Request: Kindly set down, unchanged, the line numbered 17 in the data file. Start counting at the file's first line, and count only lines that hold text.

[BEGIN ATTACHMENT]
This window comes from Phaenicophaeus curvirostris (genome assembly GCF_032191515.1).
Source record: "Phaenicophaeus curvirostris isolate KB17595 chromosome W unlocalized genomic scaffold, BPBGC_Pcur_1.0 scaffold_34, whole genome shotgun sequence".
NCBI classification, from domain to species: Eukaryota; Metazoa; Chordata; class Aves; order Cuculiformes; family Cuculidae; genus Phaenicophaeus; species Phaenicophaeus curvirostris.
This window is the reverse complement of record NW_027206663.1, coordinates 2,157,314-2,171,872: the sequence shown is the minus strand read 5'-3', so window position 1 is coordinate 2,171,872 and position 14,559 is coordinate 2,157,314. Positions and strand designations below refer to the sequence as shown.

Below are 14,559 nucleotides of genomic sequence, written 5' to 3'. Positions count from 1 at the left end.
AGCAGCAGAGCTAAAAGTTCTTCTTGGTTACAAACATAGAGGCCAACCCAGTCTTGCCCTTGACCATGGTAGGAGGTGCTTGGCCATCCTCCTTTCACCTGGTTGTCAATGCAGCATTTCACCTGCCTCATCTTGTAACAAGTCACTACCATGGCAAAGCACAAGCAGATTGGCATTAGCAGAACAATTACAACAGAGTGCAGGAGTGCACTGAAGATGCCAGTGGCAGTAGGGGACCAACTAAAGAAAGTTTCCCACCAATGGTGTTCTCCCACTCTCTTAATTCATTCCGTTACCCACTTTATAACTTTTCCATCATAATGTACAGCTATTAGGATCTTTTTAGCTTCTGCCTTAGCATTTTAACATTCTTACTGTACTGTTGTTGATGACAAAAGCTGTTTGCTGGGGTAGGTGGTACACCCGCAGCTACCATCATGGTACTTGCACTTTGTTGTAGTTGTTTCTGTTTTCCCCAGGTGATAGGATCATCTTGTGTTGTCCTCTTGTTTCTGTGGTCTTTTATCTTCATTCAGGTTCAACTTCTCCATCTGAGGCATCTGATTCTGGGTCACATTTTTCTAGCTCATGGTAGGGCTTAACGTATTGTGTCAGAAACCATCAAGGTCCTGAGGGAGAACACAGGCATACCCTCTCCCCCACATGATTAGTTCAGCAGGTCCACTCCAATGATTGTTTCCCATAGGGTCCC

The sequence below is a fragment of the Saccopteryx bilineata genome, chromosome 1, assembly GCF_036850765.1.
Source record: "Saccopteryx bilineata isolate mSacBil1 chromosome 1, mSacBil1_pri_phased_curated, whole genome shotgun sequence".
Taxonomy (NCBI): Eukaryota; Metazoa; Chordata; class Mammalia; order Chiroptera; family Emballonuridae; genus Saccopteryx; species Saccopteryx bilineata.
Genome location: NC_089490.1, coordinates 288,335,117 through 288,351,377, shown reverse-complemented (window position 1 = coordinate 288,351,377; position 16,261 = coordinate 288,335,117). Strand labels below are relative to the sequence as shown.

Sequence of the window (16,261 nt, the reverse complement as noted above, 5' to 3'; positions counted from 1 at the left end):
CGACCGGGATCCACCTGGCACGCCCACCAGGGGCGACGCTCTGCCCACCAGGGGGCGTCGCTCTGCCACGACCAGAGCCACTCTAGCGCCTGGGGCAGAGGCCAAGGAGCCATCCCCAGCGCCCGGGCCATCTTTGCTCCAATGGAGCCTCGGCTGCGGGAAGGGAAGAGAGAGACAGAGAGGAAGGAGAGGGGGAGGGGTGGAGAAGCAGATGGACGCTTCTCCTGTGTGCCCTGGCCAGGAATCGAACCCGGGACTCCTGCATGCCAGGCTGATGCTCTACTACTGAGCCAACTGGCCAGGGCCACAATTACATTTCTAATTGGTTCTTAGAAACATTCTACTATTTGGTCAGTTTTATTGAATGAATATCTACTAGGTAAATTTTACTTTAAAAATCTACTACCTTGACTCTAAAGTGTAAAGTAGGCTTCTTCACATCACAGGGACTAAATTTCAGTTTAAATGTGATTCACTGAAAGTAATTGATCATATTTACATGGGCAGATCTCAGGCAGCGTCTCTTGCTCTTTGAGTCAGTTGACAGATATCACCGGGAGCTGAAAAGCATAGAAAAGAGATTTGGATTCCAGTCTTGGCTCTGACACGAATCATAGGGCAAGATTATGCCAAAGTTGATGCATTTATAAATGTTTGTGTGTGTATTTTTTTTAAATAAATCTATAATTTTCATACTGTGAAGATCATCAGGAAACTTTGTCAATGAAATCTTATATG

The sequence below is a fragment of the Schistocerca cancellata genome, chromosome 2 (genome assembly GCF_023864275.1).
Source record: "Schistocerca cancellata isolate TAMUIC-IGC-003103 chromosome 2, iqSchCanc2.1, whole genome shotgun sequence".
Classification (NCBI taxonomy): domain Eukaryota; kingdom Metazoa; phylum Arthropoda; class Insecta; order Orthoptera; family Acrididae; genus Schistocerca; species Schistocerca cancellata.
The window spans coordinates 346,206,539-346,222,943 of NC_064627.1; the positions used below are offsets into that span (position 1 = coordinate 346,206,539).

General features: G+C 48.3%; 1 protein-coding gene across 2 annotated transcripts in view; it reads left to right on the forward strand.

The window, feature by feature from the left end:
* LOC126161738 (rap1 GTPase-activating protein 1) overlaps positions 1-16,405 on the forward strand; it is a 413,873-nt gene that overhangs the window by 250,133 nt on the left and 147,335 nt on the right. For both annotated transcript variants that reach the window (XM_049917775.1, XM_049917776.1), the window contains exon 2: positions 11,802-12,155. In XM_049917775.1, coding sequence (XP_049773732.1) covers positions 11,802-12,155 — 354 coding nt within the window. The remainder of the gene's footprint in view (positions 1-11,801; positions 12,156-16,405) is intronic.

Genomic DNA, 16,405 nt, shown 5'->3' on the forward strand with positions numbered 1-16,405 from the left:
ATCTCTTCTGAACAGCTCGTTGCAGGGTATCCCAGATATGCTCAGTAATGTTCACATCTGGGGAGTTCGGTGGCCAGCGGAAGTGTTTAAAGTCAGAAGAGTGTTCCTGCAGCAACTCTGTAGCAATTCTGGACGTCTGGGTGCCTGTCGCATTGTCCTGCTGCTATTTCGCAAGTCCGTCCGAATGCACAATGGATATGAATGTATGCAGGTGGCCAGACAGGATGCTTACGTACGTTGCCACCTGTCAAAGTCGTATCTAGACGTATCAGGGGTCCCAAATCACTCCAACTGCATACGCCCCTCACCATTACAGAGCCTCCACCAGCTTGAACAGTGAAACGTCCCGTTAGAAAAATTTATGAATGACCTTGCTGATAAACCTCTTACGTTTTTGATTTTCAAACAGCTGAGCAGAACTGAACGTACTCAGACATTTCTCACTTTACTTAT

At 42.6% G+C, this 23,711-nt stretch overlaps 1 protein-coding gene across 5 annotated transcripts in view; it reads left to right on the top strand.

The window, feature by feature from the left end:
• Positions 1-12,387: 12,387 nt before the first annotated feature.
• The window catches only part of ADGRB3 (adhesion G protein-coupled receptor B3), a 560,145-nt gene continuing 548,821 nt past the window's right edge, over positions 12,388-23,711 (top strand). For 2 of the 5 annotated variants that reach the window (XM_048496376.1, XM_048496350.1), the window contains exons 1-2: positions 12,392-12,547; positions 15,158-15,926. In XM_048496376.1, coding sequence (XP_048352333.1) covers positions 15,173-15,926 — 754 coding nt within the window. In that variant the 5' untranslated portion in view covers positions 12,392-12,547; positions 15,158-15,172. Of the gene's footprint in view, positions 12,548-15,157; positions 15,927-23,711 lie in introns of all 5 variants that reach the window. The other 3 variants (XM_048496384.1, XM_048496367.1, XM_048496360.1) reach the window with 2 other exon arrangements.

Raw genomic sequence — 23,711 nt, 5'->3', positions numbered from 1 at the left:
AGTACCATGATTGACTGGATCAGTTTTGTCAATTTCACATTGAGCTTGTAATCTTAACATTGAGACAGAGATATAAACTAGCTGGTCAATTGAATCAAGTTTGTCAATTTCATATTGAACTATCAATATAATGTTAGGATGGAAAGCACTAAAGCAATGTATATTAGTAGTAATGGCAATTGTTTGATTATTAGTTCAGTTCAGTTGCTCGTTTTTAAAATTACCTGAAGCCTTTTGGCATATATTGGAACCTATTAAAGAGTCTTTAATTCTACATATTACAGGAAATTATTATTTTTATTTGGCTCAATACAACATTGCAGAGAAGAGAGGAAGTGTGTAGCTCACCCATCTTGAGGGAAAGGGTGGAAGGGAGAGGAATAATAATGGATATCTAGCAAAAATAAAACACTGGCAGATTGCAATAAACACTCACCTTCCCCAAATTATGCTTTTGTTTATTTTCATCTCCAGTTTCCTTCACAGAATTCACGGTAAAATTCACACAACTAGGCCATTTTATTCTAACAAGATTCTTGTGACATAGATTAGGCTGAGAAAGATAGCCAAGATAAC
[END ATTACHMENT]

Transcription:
General features: G+C 48.3%; 1 protein-coding gene across 2 annotated transcripts in view; it reads left to right on the forward strand.